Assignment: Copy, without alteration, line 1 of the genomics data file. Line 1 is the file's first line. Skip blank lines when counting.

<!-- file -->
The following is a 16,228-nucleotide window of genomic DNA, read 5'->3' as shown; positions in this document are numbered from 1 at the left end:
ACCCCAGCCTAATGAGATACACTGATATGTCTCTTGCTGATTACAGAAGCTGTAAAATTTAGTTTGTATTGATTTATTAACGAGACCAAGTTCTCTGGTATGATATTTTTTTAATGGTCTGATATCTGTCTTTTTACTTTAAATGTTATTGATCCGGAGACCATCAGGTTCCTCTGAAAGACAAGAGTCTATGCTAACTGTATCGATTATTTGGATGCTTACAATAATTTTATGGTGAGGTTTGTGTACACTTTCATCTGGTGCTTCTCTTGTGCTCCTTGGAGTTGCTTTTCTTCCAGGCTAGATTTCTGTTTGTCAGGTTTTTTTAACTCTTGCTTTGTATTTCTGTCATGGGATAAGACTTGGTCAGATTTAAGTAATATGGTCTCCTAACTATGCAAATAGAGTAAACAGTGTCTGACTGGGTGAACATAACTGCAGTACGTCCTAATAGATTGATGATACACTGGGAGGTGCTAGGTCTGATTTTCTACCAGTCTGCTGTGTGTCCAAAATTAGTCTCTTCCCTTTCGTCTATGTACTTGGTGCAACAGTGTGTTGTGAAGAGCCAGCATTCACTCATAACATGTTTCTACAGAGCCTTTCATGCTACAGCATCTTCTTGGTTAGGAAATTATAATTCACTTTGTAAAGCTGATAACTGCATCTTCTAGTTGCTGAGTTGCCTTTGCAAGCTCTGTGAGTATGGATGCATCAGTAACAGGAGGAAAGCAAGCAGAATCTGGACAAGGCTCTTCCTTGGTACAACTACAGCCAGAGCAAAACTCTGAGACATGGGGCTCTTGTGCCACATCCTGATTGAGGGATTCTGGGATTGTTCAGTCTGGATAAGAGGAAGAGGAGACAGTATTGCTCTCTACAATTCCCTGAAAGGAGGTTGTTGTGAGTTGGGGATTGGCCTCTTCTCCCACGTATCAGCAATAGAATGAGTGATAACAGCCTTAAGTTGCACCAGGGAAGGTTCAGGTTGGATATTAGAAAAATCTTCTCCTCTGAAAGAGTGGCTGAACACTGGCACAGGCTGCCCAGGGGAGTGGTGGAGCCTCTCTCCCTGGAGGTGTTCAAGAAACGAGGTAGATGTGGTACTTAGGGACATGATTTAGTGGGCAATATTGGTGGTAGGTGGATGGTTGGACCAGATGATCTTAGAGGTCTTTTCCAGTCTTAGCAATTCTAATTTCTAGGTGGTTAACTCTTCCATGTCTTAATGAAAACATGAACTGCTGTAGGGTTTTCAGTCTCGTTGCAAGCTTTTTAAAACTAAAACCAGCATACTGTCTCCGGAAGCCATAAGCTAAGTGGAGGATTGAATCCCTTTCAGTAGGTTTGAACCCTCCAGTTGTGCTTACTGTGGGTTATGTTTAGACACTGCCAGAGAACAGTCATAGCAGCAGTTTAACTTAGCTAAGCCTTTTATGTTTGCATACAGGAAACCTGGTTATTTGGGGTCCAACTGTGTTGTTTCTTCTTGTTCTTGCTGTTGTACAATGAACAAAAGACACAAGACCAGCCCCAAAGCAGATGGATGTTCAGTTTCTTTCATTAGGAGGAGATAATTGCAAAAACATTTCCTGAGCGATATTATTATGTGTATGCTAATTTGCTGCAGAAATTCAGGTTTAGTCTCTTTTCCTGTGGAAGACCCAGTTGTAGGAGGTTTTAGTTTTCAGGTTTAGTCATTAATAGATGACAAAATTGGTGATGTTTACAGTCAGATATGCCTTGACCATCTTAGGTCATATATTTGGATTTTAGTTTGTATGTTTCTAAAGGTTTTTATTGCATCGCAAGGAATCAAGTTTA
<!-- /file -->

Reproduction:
The following is a 16,228-nucleotide window of genomic DNA, read 5'->3' as shown; positions in this document are numbered from 1 at the left end: